From: https://www.king5.com/article/news/verify/covid-vaccines-definitions-modify-dna/507-a610177e-e368-483a-b440-c8e63bd0c636 "Dr. Daniel Salmon, who is trained in vaccinology and is a professor at the Johns Hopkins School of Public Health, explained that vaccines are preventive “and a preventative vaccine is something you give to your body that stimulates an immune response, so when you're exposed to the natural infection, your body will already be prepared to respond.” “Certainly, the COVID vaccines fall into that category of being preventative vaccines,” he added. He also dismissed the claims that the vaccines will alter a patient's DNA. “People think ‘oh my God, it's gonna change my DNA, or it's somehow altering my DNA,' and that's not the case at all. If you think about it, if you eat an apple, you've just eaten the DNA of an apple, that doesn't mean that it's going to change your DNA, it's certainly not going to turn you into an apple.”"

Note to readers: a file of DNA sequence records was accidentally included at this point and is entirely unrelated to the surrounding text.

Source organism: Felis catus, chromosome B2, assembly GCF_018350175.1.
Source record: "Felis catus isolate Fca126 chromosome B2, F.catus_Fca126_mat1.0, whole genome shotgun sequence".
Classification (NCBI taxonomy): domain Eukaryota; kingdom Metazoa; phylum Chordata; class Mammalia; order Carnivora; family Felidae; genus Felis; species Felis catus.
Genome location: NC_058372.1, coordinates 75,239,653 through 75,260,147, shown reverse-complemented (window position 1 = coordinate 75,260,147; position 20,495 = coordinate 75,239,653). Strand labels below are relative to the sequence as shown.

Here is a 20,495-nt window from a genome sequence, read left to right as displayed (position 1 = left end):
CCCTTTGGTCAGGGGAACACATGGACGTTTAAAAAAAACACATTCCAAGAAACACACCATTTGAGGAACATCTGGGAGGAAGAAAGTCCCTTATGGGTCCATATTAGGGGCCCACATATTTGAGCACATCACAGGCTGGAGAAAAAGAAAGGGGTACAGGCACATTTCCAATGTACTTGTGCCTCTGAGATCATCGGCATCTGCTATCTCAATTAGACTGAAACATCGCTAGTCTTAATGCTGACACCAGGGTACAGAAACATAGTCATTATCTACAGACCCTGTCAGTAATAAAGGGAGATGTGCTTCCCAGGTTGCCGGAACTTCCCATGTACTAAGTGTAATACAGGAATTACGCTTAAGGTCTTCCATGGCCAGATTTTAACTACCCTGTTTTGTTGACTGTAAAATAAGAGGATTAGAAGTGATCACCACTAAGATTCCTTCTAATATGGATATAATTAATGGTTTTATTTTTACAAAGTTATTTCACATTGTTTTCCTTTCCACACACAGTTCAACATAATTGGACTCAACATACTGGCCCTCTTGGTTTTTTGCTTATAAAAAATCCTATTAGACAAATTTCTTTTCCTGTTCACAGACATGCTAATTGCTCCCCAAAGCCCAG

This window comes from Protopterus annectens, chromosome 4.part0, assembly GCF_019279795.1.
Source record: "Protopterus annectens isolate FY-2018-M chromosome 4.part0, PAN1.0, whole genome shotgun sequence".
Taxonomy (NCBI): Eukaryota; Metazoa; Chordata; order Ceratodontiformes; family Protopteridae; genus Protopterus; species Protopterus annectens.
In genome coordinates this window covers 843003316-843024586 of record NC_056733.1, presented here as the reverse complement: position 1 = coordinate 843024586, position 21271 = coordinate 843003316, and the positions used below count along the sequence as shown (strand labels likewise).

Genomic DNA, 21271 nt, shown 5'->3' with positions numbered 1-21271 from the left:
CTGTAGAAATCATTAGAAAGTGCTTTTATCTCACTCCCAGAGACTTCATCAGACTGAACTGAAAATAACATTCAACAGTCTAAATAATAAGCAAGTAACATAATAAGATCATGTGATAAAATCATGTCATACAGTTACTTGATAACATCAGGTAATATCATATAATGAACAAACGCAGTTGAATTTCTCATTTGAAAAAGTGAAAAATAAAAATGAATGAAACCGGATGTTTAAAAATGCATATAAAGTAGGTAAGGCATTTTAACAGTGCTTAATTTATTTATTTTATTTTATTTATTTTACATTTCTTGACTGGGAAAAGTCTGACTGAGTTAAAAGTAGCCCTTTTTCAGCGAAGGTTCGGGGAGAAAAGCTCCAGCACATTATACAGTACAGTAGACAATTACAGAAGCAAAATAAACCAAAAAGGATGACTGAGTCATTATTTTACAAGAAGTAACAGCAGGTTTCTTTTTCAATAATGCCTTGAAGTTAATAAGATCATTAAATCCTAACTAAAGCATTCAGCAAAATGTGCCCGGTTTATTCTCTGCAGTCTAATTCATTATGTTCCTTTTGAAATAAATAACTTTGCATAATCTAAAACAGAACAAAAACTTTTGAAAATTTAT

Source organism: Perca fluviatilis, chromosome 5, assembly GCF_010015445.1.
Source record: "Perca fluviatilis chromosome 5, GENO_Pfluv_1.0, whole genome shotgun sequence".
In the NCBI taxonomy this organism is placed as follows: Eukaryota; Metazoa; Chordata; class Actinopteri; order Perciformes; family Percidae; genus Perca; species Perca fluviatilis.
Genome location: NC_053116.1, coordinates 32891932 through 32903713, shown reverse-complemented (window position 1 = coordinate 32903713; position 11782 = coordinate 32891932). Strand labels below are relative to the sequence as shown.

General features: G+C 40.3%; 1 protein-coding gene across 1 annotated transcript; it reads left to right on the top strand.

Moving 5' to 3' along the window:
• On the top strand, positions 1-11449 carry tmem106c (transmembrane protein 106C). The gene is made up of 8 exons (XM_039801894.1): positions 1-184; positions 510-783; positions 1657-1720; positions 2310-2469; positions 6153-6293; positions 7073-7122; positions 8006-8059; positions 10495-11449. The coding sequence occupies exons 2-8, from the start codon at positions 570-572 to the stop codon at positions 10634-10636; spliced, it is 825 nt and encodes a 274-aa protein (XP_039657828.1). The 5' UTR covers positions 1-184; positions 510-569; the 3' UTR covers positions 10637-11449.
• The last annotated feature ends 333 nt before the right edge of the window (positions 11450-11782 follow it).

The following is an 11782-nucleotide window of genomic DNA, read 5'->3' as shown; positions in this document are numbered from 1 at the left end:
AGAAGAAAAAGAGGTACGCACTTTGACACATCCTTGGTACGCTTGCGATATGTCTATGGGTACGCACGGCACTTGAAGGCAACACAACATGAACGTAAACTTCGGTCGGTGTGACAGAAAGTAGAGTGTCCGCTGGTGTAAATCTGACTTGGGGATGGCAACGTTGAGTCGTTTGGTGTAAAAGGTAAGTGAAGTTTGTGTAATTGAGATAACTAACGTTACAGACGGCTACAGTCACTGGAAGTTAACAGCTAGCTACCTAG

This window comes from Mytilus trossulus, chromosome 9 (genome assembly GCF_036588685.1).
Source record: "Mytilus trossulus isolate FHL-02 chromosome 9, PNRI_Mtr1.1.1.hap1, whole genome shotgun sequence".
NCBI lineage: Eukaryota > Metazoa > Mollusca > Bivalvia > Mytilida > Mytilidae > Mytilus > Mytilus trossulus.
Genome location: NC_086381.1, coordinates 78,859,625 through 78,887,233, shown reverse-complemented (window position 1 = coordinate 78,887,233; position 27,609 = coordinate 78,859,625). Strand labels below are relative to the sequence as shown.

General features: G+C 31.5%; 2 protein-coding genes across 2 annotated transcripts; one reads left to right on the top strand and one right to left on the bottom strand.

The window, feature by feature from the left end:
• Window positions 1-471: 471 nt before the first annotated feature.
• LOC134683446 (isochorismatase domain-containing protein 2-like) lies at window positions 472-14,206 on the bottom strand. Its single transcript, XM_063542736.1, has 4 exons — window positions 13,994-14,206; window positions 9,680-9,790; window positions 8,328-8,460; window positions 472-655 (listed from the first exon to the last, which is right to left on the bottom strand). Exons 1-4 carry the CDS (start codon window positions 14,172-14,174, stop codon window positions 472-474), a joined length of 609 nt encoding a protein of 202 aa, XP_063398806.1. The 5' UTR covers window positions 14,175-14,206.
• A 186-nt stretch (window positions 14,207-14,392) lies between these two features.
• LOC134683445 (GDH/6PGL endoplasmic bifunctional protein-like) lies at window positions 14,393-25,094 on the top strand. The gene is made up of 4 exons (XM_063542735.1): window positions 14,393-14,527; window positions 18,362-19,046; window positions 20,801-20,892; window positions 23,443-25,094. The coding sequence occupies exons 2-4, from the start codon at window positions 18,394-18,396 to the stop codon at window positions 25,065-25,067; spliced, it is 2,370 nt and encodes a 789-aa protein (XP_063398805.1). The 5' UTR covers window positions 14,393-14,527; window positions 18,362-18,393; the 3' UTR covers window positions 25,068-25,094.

MOre importantly, here is an article to debunk what you claim: https://www.skepticalraptor.com/skepticalraptorblog.php/pfizer-and-moderna-covid-19-vaccines-are-not-vaccines-the-new-myth/ In it, it states "Here we go again – I keep seeing the new anti-vaccine claim that the mRNA COVID-19 vaccines from Pfizer and Moderna are not, in fact, vaccines but are either “medical devices” or “gene therapy.” I keep trying to stay up with every single myth and trope pushed by the anti-vaxxers, but I swear that there’s a new one every day. ... Just to be clear, the Pfizer and Moderna COVID-19 mRNA vaccines are actually vaccines – they are biological preparations that provide active acquired immunity to an infectious disease, in this case, COVID-19. But, I’m going to have to debunk these myths. ... The CDC also defines vaccines pretty clearly:

Vaccine: A product that stimulates a person’s immune system to produce immunity to a specific disease, protecting the person from that disease. Vaccines are usually administered through needle injections, but can also be administered by mouth or sprayed into the nose...."